The Seoul Metropolitan Police Agency has reportedly raided and seized the operations of Coinbit, the country’s third-largest cryptocurrency exchange, over the allegations of inflating trading volumes.
As reported on Tuesday by the local newspaper Seoul Shinmun, the local police have confiscated the crypto exchange’s Gangnam headquarters, along with other physical premises.
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The exchange was allegedly using “ghost” accounts to inflate the trading volume, a practice popularly known as wash trading. Per the reported, around 99 percent of Coinbit’s trading volumes were the result of such manipulations in the last few months, and this illegal means generated an income of at least 100 billion won (about $84 million).
The police have accused Coinbit owner Choi Mo and also other managers for their involvement in this market manipulation. Coinbit is among South Korea’s largest crypto exchange with 252,000 monthly active users, all of whom were affected by the fraud.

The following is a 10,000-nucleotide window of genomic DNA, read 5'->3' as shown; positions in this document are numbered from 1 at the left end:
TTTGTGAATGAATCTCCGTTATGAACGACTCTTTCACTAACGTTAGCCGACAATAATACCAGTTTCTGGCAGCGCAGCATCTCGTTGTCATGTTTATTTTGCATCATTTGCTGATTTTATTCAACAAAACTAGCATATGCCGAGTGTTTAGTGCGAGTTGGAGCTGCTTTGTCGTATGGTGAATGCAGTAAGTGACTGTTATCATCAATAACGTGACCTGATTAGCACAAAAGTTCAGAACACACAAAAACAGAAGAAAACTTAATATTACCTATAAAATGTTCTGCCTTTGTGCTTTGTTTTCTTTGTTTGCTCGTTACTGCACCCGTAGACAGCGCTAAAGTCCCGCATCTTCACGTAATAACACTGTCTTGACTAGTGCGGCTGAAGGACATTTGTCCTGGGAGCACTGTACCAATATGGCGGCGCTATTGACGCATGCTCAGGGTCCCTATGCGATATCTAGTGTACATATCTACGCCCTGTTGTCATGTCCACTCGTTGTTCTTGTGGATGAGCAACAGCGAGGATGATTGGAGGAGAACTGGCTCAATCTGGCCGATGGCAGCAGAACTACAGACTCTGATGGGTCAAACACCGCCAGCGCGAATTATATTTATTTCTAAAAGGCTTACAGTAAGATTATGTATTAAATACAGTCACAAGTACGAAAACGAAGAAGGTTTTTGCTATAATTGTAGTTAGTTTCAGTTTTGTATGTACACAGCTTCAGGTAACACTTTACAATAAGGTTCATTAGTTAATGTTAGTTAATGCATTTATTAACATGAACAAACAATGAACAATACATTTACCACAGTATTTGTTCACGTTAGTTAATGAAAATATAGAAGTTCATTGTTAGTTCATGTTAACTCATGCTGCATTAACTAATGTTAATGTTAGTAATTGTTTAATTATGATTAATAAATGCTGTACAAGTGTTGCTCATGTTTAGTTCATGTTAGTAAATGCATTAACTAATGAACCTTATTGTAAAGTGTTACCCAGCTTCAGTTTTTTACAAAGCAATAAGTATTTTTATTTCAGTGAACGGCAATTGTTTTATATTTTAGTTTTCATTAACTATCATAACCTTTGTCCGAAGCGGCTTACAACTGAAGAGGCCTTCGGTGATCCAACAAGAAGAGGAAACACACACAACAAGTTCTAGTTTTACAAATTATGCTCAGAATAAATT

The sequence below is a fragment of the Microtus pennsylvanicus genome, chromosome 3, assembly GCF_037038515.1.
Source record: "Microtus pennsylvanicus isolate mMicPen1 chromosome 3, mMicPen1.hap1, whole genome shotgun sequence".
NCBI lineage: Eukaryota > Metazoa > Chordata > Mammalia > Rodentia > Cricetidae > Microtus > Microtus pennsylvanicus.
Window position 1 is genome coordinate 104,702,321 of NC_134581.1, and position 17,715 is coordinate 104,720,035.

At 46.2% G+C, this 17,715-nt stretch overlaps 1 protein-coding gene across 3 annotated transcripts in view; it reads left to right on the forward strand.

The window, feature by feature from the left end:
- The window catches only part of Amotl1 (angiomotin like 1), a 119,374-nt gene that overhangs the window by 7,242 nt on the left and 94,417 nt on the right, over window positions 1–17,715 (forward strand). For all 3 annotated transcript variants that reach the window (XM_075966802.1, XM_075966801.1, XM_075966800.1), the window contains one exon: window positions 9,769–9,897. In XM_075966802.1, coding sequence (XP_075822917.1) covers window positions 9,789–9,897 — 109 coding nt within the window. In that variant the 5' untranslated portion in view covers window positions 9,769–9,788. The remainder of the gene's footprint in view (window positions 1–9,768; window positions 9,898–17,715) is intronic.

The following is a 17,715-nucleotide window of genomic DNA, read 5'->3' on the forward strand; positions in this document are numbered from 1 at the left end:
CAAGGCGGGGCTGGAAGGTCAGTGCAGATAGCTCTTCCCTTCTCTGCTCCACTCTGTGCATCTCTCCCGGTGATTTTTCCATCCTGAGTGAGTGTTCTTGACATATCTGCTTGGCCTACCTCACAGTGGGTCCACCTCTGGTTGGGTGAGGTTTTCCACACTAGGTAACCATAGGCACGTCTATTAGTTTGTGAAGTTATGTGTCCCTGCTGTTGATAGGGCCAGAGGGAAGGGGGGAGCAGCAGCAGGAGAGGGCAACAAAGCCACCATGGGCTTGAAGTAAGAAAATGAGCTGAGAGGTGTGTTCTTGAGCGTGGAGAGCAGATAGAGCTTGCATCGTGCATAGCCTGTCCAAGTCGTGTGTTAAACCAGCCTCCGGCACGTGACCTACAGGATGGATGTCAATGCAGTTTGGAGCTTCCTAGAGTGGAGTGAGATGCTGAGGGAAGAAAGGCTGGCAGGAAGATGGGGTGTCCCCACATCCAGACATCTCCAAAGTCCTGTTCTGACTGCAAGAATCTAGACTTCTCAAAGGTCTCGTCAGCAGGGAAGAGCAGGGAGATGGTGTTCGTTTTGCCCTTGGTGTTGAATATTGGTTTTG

The local newspaper, claiming to have seen the books of exchange, is agreeing with the discrepancies in the deposits and withdrawals of 99 percent of the trading volumes. It also revealed that one anonymous accounting firm refused to work with the exchange after reviewing its books.
Along with the wash trading allegations, the authorities are also questioning the possibility of additional malpractice and embezzlement.
Can regulators eliminate crypto wash trading?
Wash trading is indeed a major problem within the cryptocurrency trading industry. Earlier, many established exchanges were accused of such malpractices, some to gain profits, while others to boost liquidity. In an SEC filing last year, crypto asset management firm Bitwise mentioned that 95 percent of Bitcoin trading volumes were fake.
Months after, another firm claimed that crypto wash trading on major exchange went down by over 35 percent, however, the problem still persists.
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